Everyone has sat on the indoor rowing machine for five minutes to warm up but maybe without realising that with proper technique and a varied training plan you can make your time on the machine the most effective way to work out.
As with any sport technique is key, with the most common mistake on the rowing machine being that people use their arms to pull rather than their legs to push. Your legs are the biggest muscles in your body so can generate the most power which helps you to maintain your strong position throughout your row.
Clare Holman, Personal Trainer, points out “The rowing movement is like a squat so great for working on your glutes.”
If you have thought the rowing machine is a painful piece of equipment, it’s probably because your technique needs a refresh. Indoor rowing should only hurt in a good way, telling you that you have worked your muscles hard (all 85% of the muscles in your body that indoor rowing requires).
Indoor Rowing Technique Refresher From British Rowing
There are two phases to the rowing stroke:
- The Drive where you’re pushing your legs.
- The Recovery where you move back to the start.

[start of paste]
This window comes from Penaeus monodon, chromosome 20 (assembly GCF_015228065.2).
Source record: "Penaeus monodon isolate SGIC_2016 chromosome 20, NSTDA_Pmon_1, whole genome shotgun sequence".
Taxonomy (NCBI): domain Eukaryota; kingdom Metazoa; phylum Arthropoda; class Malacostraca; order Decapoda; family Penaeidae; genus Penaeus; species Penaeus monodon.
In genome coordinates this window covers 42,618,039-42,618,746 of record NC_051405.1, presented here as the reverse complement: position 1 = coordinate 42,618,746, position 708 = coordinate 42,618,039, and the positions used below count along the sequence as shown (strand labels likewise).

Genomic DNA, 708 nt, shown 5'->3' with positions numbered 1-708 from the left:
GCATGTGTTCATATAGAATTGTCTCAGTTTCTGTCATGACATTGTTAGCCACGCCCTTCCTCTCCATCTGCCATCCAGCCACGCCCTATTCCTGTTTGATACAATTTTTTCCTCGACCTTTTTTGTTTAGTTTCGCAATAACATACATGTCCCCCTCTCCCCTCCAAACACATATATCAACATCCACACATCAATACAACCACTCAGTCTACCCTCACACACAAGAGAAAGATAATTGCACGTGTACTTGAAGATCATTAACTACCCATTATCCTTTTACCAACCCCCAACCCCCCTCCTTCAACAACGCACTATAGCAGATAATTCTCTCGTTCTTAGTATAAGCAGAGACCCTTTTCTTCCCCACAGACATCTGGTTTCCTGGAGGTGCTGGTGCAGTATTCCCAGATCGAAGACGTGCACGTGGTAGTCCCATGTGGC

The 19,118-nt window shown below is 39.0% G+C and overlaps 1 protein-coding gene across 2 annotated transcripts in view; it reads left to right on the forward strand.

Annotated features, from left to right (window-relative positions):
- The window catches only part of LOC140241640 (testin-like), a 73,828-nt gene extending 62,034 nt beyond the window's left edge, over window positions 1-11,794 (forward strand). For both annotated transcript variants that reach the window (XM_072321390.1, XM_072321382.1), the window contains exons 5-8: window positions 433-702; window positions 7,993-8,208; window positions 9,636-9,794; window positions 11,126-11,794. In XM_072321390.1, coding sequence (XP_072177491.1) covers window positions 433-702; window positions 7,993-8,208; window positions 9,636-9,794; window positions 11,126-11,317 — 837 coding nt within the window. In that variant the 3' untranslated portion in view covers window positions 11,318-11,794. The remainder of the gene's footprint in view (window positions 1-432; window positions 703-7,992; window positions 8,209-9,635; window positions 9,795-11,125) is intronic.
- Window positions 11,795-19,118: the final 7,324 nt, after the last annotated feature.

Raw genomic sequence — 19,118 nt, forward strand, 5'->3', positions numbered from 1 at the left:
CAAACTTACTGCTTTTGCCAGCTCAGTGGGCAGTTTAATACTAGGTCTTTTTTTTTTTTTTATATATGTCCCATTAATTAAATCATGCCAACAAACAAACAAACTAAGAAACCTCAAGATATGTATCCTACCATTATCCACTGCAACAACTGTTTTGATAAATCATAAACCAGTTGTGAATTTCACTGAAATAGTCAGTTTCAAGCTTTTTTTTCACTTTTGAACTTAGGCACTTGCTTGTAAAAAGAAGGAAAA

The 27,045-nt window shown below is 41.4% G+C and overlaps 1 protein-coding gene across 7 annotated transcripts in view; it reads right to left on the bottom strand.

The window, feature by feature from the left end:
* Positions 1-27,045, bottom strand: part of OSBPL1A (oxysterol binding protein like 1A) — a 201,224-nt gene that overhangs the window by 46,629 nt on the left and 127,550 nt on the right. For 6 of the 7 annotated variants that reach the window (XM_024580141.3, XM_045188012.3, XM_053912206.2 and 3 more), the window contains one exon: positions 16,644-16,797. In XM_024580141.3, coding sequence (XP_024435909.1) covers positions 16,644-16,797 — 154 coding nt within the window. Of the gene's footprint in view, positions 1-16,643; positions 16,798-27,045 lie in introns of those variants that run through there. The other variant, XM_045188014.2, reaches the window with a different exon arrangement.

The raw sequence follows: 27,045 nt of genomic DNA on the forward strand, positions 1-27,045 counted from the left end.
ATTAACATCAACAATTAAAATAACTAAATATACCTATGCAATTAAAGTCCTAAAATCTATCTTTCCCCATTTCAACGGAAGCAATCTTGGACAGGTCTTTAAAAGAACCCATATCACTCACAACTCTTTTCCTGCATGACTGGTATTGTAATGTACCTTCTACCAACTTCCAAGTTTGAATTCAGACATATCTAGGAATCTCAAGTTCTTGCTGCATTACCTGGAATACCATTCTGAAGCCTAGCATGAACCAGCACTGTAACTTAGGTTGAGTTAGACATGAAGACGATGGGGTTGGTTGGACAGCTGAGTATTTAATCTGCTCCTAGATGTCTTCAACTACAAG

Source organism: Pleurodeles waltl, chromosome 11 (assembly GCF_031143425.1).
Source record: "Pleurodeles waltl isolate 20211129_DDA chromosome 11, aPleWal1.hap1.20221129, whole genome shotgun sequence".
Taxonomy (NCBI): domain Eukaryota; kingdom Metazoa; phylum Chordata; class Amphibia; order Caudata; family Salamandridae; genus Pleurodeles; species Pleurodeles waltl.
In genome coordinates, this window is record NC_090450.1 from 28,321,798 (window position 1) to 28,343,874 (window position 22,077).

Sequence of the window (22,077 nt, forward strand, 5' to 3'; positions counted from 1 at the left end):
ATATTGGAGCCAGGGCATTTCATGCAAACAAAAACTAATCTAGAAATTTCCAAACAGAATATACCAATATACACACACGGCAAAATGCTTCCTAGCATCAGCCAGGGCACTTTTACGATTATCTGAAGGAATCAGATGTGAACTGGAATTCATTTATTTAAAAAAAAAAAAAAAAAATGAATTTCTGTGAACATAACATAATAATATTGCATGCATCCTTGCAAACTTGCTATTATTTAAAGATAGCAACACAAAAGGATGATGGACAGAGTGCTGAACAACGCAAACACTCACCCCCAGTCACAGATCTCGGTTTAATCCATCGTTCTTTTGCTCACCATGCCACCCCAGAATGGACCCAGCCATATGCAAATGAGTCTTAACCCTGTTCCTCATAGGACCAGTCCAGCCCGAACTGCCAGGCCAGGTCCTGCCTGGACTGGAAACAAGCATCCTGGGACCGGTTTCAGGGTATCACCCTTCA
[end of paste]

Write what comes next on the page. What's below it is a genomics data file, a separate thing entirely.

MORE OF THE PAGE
The Drive Phase
- Legs, body, arms.
- Keep core engaged to maintain the strong starting position
- Focus on the leg push and think about leaving the arms behind
The Recovery Phase
- Arms, body, legs.
- The movement takes you back to the start position.
- Keep your arms straight and body tipped forwards.
- The spine should be long and straight not slumped.
- The sequence is key: Legs, body, arms, arms, body, legs.
- Focus on your legs – 60% of the power is from the legs, 30% body, 10% arms.
- Maintain good core stability.
The Training Plan
The beginners training programme is designed to take you from the 5 minute warm up to feeling strong enough to row 2,000m in a competitive time. It focuses on building your endurance at first and then moves onto developing your strength and power as you get more comfortable on the machine.
Download the plan here and hit the rowing machine.